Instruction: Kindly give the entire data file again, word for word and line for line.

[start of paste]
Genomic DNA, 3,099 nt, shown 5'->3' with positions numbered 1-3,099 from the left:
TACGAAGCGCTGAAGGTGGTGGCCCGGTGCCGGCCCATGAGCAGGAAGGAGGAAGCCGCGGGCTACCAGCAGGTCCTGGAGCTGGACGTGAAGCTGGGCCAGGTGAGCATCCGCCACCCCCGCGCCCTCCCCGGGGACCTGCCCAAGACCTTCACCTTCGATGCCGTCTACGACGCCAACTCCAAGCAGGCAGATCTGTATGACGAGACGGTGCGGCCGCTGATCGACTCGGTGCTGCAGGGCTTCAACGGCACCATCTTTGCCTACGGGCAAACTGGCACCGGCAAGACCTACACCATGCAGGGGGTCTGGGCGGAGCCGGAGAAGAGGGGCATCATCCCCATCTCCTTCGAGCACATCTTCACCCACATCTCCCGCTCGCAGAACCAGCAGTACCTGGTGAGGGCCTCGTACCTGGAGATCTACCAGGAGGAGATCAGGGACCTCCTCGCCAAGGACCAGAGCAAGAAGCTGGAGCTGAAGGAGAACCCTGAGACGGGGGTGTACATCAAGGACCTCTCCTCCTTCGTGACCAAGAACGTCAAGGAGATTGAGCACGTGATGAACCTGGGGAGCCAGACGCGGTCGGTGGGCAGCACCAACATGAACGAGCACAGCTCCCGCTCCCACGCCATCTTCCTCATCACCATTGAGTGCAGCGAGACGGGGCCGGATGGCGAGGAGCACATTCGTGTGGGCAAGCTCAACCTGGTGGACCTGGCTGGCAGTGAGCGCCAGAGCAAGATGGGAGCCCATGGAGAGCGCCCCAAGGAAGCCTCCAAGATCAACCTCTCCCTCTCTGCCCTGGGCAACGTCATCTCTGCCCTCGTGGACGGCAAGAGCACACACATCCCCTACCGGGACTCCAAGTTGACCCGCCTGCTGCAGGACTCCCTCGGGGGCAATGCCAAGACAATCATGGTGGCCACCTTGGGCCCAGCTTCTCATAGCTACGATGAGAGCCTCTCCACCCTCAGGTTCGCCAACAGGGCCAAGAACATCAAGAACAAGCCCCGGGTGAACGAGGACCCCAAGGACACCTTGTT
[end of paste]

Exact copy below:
Genomic DNA, 3,099 nt, shown 5'->3' with positions numbered 1-3,099 from the left:
TACGAAGCGCTGAAGGTGGTGGCCCGGTGCCGGCCCATGAGCAGGAAGGAGGAAGCCGCGGGCTACCAGCAGGTCCTGGAGCTGGACGTGAAGCTGGGCCAGGTGAGCATCCGCCACCCCCGCGCCCTCCCCGGGGACCTGCCCAAGACCTTCACCTTCGATGCCGTCTACGACGCCAACTCCAAGCAGGCAGATCTGTATGACGAGACGGTGCGGCCGCTGATCGACTCGGTGCTGCAGGGCTTCAACGGCACCATCTTTGCCTACGGGCAAACTGGCACCGGCAAGACCTACACCATGCAGGGGGTCTGGGCGGAGCCGGAGAAGAGGGGCATCATCCCCATCTCCTTCGAGCACATCTTCACCCACATCTCCCGCTCGCAGAACCAGCAGTACCTGGTGAGGGCCTCGTACCTGGAGATCTACCAGGAGGAGATCAGGGACCTCCTCGCCAAGGACCAGAGCAAGAAGCTGGAGCTGAAGGAGAACCCTGAGACGGGGGTGTACATCAAGGACCTCTCCTCCTTCGTGACCAAGAACGTCAAGGAGATTGAGCACGTGATGAACCTGGGGAGCCAGACGCGGTCGGTGGGCAGCACCAACATGAACGAGCACAGCTCCCGCTCCCACGCCATCTTCCTCATCACCATTGAGTGCAGCGAGACGGGGCCGGATGGCGAGGAGCACATTCGTGTGGGCAAGCTCAACCTGGTGGACCTGGCTGGCAGTGAGCGCCAGAGCAAGATGGGAGCCCATGGAGAGCGCCCCAAGGAAGCCTCCAAGATCAACCTCTCCCTCTCTGCCCTGGGCAACGTCATCTCTGCCCTCGTGGACGGCAAGAGCACACACATCCCCTACCGGGACTCCAAGTTGACCCGCCTGCTGCAGGACTCCCTCGGGGGCAATGCCAAGACAATCATGGTGGCCACCTTGGGCCCAGCTTCTCATAGCTACGATGAGAGCCTCTCCACCCTCAGGTTCGCCAACAGGGCCAAGAACATCAAGAACAAGCCCCGGGTGAACGAGGACCCCAAGGACACCTTGTT